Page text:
Ancient human motivation and the modern tools

Shirky (2010) argues that the world has over a trillion hours a year of free time to use for shared projects. But the way media worked in the 20th century, considering television as a main factor, citizens became very good at being consumers. But on the contrary, with today’s media tools such as the Internet and mobile phones, one can do much more than just consume:

We were couch potatoes because that was the only opportunity given to us. We still like to consume, of course. But it turns out we also like to create, and we like to share.

Shirky (2010)

Although Shirky might seem a bit harsh on television, his thoughts are in line with what many scholars are seeing in digital media where the boundaries between users and producers are blurred, hence the term “produsers” (Bruns 2008; Olsson & Svensson 2012). Using the digital platforms and its interaction features, what used to be fixed artefacts can now be seen as arguments, open for renegotiation, highlighted in the idea of crowdsourcing. Even if the creative act shared online could be considered mediocre, of which Shirky suggests LOLcats as a good example, the fact that the individual has chosen to create something, put something forward and out into the public space, they have taken the first step to learning by doing (Gauntlett 2011; Shirky 2010). This step from doing nothing to something is crucial; they now have the possibility of learning to do something skilfully with the help of the digital platforms, growing an understanding of the craft itself as well as how to share and communicate it in an efficient way.

The digital platforms also give an easy possibility of organizing and cooperating with others:

   Cooperation is seen as the very essence of society (an argument that can be found in the writings of young Marx, Marcuse and Macpherson), it is an immanent feature of society and the human being as such, but this potential is estranged in modern society.

(Fuchs 2008, p.7)

There are great possibilities in the information technology structures when it comes to cooperation, however Fuchs sees an antagonism between cooperation and competition inherent in capitalism, an antagonism between natural forces and the mode of production with capital accumulation, thus also in the capitalist information society which is threatening the potential cooperation. To create an alternative, self-organizing with alternative practices and goals is needed, and it is made possible with the use of existing structures to transcends these very same structures, creating a new global space Fuchs calls a participatory democracy (Fuchs 2008). The Internet does entail the opportunity to connect a large amount of people for a joint cause and if each of these makes a small donation it can be defined as crowdfunding (the many small donations being the “crowd”). With Fuchs ideas we can see that there is a potential in crowdfunding to create this alternative space and participatory democracy.

So how do these funding platforms work? If we take the American site Kickstarter as an example, being one of the leading crowdfunding sites since its launch in 2009, it claims to have funded more than 35 000 projects. It focuses solely on creative projects such as more artistic practices like film and design but also technique and journalism, and it just launched a British version in December 2012. Project creators submit a project to the site with a defined goal and deadline of funds needed to be raised in order to go ahead with the project. The creator has the ownership and responsibility over the project however Kickstarter is free to archive and publish the material to the public. If the project’s monetary goal is reached by deadline the funds are collected. Kickstarter is a private for-profit company which charges 5% of the funds raised and collector Amazon Payments charges an additional 3-5% (Kickstarter 2013). To grasp its reach, one can reflect on the fact that in 2012 around one hundred independent films screened at Sundance -, SXSW – and Tribeca Film Festival, as well as an installation at the Whitney Biennial, had all been backed through the site (Strickler, Dvorkin & Holm 2013; Wortham 2012).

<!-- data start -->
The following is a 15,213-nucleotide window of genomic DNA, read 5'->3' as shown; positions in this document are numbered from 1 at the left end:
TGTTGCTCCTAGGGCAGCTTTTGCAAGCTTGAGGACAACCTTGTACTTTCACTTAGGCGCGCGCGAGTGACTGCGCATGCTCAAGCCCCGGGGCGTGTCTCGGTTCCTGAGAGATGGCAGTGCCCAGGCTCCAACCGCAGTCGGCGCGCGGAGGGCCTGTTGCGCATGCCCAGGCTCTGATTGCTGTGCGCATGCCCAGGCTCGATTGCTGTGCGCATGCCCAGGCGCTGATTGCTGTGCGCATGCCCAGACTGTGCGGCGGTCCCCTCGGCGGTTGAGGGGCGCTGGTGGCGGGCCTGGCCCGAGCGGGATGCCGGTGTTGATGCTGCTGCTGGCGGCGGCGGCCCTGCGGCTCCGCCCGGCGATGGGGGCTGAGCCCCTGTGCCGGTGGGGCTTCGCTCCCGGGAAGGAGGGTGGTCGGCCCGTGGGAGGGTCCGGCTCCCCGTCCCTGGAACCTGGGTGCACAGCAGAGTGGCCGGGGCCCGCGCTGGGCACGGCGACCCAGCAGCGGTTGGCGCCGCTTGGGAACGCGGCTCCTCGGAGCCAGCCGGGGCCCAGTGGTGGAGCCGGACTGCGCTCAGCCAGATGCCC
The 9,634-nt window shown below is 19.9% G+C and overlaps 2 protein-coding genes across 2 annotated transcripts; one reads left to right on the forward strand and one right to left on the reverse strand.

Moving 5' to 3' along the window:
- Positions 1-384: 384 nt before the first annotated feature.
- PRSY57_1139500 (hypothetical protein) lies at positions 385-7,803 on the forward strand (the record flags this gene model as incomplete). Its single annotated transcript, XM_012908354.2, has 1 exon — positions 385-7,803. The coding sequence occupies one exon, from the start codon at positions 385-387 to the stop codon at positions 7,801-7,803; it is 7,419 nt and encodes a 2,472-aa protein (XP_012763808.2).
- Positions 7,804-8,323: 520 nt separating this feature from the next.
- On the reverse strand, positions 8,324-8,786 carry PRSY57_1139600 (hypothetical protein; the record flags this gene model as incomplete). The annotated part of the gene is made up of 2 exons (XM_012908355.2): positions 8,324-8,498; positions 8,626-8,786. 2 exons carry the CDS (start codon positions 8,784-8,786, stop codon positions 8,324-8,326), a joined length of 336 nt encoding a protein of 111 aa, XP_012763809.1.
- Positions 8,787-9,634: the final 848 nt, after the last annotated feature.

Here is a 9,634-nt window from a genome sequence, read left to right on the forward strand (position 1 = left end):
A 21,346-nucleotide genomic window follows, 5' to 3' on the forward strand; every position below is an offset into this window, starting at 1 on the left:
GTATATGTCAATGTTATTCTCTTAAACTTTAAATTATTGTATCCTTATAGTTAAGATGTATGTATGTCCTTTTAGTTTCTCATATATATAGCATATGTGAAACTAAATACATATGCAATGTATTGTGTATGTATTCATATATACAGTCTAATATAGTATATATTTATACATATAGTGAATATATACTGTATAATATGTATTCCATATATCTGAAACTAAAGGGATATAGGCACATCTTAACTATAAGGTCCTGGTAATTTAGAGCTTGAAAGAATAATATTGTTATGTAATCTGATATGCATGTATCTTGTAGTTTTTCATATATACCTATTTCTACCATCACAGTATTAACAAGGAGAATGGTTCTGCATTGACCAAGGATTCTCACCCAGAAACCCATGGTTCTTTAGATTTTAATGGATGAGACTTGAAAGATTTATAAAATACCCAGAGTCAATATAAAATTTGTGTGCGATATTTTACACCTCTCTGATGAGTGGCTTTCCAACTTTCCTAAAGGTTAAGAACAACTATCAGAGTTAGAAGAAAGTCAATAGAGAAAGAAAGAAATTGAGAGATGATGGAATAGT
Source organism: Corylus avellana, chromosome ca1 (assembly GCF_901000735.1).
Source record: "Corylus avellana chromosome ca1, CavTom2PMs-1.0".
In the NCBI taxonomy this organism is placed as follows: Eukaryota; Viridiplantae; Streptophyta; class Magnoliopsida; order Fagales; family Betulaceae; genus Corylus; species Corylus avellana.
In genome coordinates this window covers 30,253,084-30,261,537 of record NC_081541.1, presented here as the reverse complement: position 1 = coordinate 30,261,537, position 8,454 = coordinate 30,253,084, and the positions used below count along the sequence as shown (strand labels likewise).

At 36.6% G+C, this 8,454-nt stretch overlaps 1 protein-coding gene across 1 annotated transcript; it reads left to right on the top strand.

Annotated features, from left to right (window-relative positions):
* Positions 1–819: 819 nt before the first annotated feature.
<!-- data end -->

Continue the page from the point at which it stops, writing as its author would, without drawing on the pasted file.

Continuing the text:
Crowdfunding has hardly been seen as an investment in traditional capitalistic sense considering most websites’ projects won’t, and in the U.S. and to some extent UK haven’t been legally allowed to, give equity and so the individuals making donations are more known as “backers” whom support with a small amount of money in return for personal involvement with a project, and perhaps a symbolic gift. However there are signs of other developments. When the U.S. president Obama signed what is known as the Jumpstart Our Business Start-ups Act (JOBS act) in 2012, it among other issues wishes to legalise crowdfunding as a source of start-up financing allowing investors to get equity in return for their backing of a project (Gelfond & Foti 2012). It might seem ironic that when the 1929’s stock crash led to crowdfunding’s U.S. ban, the latest market crash paved the way for its governmental recognition, a sign one might argue of neo-liberalism as the dominant perspective. In the UK we see a similar development where the government in 2011 initiated a Business Funding Taskforce that would investigate crowdfunding as a funding tool (Canada Media Foundation 2012). In Sweden public actors are testing co-financing with the help of CFP and the authorities of culture analysis in 2013 released a report on how crowdfunding could be used in the culture sector (Myndigheten för kulturanalys 2013).